Brothers and sisters, my gift for you this night is a challenge, in these hard times, let us manifest the hope that is ours in Christ Jesus.

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Remember again: He preached this sermon to the wealthiest parishes in The Episcopal Church. I am awed by his sermon.

Seldom have I heard or read such a brave and prophetic sermon. And it comes from a brave, faithful man who is soon going into retirement.

7 Comments:

Blogger Ann said...

He is amazing. What a conversion experience he has had.

3/19/2009 10:00 PM  
Blogger Lisa Fox said...

Amen!
It's probably inappropriate for me to say this ... but ... that's never stopped me before.
I don't know him, but it sounds to me like he is just now exercising the ministry of a true bishop. And I find it profoundly sad that he is now retiring. The wisdom ... the humility .. the passion ... the courage he has gained in the last few years... I wish all our bishopes had that.

3/19/2009 10:33 PM  
Blogger Robert said...

It was hearing people at our Diocesan convention a few years ago referring to gays as "those people" that finally emboldened me to say they are not those people, they are me!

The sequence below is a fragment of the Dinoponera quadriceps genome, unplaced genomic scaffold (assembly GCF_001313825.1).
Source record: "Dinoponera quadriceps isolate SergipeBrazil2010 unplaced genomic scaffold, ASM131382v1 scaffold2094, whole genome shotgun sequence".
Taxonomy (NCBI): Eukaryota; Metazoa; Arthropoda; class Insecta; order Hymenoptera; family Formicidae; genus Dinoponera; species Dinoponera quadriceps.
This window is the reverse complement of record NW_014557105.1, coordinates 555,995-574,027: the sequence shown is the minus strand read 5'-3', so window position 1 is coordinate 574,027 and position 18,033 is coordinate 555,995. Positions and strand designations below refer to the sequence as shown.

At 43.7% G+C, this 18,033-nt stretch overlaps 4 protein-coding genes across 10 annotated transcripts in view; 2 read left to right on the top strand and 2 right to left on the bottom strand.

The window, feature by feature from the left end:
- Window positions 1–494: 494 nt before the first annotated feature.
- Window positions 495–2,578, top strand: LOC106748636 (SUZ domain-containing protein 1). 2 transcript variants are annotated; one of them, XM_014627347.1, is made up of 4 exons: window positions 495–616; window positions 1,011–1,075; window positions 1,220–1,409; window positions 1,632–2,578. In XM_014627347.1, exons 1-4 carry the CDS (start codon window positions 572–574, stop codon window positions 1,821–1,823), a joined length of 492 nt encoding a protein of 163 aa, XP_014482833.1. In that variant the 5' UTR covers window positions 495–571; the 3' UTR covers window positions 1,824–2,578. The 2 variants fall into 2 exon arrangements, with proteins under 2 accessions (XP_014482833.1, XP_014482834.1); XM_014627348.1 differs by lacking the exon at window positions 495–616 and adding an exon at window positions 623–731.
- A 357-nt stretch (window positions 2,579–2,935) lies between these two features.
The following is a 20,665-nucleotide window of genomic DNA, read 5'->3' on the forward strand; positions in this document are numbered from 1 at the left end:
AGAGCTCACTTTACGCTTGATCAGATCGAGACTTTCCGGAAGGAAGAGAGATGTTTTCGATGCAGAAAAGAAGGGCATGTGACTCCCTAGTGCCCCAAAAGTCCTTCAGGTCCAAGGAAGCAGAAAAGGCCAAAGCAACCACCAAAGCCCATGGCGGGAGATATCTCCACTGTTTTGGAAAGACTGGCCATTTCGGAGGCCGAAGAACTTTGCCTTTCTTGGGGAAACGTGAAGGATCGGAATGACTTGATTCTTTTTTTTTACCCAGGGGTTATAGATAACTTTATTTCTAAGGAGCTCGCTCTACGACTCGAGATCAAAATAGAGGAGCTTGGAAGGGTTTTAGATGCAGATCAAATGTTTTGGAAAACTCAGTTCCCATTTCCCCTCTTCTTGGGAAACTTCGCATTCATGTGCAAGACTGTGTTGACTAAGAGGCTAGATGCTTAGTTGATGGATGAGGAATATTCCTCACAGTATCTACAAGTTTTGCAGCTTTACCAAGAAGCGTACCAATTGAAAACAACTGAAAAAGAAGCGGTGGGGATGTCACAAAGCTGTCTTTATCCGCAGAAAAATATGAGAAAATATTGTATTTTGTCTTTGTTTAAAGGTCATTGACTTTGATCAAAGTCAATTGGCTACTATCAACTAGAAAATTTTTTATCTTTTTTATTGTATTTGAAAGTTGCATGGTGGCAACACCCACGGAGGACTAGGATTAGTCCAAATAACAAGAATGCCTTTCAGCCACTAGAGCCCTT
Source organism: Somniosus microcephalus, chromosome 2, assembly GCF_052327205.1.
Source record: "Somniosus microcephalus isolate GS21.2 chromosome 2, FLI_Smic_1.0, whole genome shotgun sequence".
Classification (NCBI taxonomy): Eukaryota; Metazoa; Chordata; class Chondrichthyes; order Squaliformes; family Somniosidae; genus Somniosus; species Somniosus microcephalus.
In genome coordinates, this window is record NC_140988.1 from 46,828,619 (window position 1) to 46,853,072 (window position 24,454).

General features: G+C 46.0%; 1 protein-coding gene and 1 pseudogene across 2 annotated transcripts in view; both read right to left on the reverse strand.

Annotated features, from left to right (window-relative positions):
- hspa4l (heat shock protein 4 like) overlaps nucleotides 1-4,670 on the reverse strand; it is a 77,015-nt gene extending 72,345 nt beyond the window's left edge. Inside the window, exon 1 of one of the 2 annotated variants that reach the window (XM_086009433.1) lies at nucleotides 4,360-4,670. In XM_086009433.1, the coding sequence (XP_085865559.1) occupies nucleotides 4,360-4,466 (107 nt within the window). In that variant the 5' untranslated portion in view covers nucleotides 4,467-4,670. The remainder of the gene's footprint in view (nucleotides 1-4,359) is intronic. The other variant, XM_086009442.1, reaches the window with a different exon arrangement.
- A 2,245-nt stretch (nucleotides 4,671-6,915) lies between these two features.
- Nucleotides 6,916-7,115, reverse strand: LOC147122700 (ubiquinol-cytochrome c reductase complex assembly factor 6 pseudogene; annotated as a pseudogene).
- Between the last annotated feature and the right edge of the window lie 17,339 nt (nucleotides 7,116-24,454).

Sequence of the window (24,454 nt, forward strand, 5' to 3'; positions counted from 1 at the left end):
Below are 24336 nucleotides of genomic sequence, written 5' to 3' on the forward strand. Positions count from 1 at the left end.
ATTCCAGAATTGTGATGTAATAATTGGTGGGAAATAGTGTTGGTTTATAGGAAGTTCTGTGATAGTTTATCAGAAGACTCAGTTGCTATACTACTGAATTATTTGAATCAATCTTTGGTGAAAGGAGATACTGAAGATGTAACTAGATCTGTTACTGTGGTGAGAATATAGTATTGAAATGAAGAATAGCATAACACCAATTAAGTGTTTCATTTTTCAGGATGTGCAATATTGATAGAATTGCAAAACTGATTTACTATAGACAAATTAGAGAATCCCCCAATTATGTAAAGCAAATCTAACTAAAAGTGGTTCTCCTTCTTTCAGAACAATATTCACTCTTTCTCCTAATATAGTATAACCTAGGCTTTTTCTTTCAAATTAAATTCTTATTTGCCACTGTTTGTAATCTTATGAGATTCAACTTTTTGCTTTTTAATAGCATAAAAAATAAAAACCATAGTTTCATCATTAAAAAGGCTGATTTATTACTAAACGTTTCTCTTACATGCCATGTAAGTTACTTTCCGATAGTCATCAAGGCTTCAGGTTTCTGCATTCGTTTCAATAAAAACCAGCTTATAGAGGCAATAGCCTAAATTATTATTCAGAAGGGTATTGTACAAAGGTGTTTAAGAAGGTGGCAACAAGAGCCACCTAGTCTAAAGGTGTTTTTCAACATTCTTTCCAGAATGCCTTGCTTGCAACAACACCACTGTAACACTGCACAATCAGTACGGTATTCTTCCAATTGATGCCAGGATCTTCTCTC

3/20/2009 5:36 AM  
Blogger Kirstin said...

It is a brave and courageous sermon. But why would you suggest that "it may be removed" from his own blog? He put it there. It's consistent with his own courage, to let it stand.

I love Bishop Jenkins, and I deeply, deeply respect him. I don't know him well, but I had the privilege of meeting him several times, when I worked in NOLA for a month.

I'm sure I'd not have said the same, before Katrina. How he chose to be transformed into who he is, by that horror, amazes me.

3/20/2009 11:40 AM  
Blogger Göran Koch-Swahne said...

Beautiful!

3/20/2009 1:39 PM  
Blogger Lisa Fox said...

Robert, that gave me goose bumps. I admire the courage it takes. But it's important for people to know that some of "them" is "us."

3/21/2009 9:41 AM  
Blogger Lisa Fox said...

Sorry about the misunderstanding, Kirstin. I didn't realize it was Bishop Jenkins' own blog; I thought it belonged to the whole diocese who might -- after he retires -- remove it.

3/21/2009 9:42 AM